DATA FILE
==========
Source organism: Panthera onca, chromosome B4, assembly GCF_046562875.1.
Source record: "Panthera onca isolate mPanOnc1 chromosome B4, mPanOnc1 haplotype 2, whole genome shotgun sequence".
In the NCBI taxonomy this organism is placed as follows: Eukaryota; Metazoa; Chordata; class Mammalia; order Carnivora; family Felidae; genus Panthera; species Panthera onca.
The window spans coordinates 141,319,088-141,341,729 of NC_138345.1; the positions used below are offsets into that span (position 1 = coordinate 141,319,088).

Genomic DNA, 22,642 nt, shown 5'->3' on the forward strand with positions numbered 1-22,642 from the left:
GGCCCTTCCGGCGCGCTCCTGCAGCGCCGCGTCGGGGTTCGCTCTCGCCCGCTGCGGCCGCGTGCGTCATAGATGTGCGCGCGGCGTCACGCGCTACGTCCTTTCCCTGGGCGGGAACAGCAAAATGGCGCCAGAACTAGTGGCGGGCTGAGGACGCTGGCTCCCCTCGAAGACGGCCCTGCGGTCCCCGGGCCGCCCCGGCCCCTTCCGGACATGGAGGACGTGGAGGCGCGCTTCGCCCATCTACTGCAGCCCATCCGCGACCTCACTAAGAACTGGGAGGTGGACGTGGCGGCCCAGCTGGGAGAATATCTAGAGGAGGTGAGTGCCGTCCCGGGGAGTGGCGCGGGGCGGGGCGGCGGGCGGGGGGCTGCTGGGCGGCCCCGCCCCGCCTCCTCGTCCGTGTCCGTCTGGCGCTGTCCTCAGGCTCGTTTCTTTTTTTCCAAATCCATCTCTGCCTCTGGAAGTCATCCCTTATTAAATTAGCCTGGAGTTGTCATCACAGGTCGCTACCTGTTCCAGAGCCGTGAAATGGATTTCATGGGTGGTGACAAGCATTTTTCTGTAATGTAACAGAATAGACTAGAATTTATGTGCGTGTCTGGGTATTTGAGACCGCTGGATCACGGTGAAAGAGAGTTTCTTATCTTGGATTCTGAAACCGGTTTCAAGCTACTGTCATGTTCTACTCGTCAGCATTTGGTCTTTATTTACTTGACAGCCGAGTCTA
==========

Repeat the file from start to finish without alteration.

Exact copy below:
Source organism: Panthera onca, chromosome B4, assembly GCF_046562875.1.
Source record: "Panthera onca isolate mPanOnc1 chromosome B4, mPanOnc1 haplotype 2, whole genome shotgun sequence".
In the NCBI taxonomy this organism is placed as follows: Eukaryota; Metazoa; Chordata; class Mammalia; order Carnivora; family Felidae; genus Panthera; species Panthera onca.
The window spans coordinates 141,319,088-141,341,729 of NC_138345.1; the positions used below are offsets into that span (position 1 = coordinate 141,319,088).

Genomic DNA, 22,642 nt, shown 5'->3' on the forward strand with positions numbered 1-22,642 from the left:
GGCCCTTCCGGCGCGCTCCTGCAGCGCCGCGTCGGGGTTCGCTCTCGCCCGCTGCGGCCGCGTGCGTCATAGATGTGCGCGCGGCGTCACGCGCTACGTCCTTTCCCTGGGCGGGAACAGCAAAATGGCGCCAGAACTAGTGGCGGGCTGAGGACGCTGGCTCCCCTCGAAGACGGCCCTGCGGTCCCCGGGCCGCCCCGGCCCCTTCCGGACATGGAGGACGTGGAGGCGCGCTTCGCCCATCTACTGCAGCCCATCCGCGACCTCACTAAGAACTGGGAGGTGGACGTGGCGGCCCAGCTGGGAGAATATCTAGAGGAGGTGAGTGCCGTCCCGGGGAGTGGCGCGGGGCGGGGCGGCGGGCGGGGGGCTGCTGGGCGGCCCCGCCCCGCCTCCTCGTCCGTGTCCGTCTGGCGCTGTCCTCAGGCTCGTTTCTTTTTTTCCAAATCCATCTCTGCCTCTGGAAGTCATCCCTTATTAAATTAGCCTGGAGTTGTCATCACAGGTCGCTACCTGTTCCAGAGCCGTGAAATGGATTTCATGGGTGGTGACAAGCATTTTTCTGTAATGTAACAGAATAGACTAGAATTTATGTGCGTGTCTGGGTATTTGAGACCGCTGGATCACGGTGAAAGAGAGTTTCTTATCTTGGATTCTGAAACCGGTTTCAAGCTACTGTCATGTTCTACTCGTCAGCATTTGGTCTTTATTTACTTGACAGCCGAGTCTA